I have three simple rules when using MS Project.
Don't Force DatesI break down my project into as many sub categories as I require. This will change throughout the project, where particular tasks are broken further down to individual tasks for a more accurate time estimation as the project progresses. The only dates I set are the start date and any individual milestones, which have no dependencies (where possible). My preference is only to set a Start Date.
My golden rule of not adding dates, means that each of my tasks will have some form of dependency, which means that I can move one task by a number of days and see the affect it has on my overall project. If you start forcing dates into your plan, you will find that you could find that your dependencies do not work for you and you may end up with some time within your project where resources are not fully being utilised. This error will prevent you from seeing the potential time saving that you can exploit for early completion.
Only use 100% CompleteA second mistake I feel many people make in MS Project is that they estimate a task is X% complete, for example, a PM showed me a task which was 79% complete, so I asked how that was calculated ! Obviously this was difficult to explain.
I was advised from a very early stage in my PM career that nothing should be estimated as part complete. Nothing is part complete, it is either complete, or it isn't - Black and White.
If I need to show progress in my plans, I will break down a task. For example, I may have a task to "Collect Business Requirements from HR", so I may break this down to four individual tasks, so that the top task of the WBS will reflect the completion of 25%, 50%, 75%, 100%, as each of the tasks are completed (100%!).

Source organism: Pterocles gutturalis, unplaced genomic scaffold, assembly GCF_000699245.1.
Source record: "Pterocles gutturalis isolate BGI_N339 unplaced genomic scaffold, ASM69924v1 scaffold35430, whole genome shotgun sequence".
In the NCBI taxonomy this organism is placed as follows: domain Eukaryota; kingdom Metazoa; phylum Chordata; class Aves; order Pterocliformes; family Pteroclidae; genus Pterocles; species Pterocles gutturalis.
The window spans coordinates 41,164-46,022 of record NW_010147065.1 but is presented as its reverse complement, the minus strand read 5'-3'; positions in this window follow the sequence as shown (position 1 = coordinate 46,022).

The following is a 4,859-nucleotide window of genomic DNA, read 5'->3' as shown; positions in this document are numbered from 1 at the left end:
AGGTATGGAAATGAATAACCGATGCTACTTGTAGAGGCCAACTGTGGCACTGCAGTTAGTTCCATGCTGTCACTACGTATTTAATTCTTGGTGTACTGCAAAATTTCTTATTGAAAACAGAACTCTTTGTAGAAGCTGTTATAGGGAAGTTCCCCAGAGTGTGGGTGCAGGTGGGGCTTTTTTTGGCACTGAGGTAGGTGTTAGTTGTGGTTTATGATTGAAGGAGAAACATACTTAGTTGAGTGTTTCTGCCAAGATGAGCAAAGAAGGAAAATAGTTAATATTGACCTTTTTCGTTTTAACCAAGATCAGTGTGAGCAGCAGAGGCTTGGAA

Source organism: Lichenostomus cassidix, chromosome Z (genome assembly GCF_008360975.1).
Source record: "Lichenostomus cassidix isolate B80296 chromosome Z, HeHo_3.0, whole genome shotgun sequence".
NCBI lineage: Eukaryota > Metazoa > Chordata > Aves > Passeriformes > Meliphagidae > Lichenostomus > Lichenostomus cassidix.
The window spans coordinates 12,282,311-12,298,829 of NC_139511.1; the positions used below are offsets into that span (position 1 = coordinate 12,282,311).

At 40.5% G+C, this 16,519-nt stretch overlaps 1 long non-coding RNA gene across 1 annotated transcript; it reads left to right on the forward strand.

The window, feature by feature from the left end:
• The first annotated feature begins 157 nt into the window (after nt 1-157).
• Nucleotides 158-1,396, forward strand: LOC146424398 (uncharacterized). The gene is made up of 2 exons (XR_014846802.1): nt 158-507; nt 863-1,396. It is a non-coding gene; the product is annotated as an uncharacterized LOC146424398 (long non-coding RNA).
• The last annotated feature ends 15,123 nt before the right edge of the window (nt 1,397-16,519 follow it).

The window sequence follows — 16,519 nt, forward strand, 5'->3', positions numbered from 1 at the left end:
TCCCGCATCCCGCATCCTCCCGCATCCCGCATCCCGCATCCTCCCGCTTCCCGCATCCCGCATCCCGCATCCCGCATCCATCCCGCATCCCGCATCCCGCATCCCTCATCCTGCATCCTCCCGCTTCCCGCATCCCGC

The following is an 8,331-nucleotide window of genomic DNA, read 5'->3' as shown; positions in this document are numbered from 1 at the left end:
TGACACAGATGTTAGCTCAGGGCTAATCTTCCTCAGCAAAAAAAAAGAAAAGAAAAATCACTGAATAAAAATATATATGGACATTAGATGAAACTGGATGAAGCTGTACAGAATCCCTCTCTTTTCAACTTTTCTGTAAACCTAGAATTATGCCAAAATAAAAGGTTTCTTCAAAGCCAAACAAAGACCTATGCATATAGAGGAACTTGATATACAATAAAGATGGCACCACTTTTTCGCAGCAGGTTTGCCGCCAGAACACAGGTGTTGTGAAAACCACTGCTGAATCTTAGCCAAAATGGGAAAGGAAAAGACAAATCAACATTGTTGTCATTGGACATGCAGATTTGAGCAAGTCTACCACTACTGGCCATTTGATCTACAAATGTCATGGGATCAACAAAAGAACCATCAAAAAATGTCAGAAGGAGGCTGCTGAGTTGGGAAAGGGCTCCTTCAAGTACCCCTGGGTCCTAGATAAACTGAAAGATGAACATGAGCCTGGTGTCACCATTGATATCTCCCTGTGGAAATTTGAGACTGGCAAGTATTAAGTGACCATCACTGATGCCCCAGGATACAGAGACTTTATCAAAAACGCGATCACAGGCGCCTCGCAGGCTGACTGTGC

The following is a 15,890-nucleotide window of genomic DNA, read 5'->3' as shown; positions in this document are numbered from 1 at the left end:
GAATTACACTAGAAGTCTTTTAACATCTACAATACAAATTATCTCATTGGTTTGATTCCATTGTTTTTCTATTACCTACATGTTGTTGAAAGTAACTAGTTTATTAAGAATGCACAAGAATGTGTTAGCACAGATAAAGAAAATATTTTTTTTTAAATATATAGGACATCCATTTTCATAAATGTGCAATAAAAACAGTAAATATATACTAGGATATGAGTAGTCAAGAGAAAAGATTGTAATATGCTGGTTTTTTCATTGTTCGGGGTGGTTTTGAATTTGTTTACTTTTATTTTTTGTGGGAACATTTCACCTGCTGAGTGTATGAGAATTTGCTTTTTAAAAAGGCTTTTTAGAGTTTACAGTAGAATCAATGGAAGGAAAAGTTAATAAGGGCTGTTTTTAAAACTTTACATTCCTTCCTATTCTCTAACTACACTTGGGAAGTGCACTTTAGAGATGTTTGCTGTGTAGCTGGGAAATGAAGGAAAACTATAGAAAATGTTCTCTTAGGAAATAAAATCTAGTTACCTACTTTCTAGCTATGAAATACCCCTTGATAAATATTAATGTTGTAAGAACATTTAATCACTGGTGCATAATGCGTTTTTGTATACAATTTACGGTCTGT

Keep It SimpleI try not to complicate my project plans. I am a simple guy and I just do not need additional complications. I rarely use SS, FF and SF in my plans, but if required I may add a little lag to tasks where reviews are required or a signature is required before I can start.
I find that non-Project Managers in the team, as well as many Project Managers,do not understand these terms and understand the impact to their project plan. I like to ensure that my project plan is as simple to read as possible, so that anyone in the organisation can read it. This improves communication and expectations to all involved.
So, in summary, the three simple rules with using MS Project are...
- Do not add dates and restrict your opportunities.
- Do not add estimates to the %Complete column, a task is either complete, or it isn't - Break down your tasks further so each can be set to 100% upon completion.
- Do not over complicate the WBS with the FS, FF, SS etc... Keep It Simple.
One final question. Does anyone use MS Project in the office and then have the ability to edit this plan on an Android device? I would be interested in your application choices.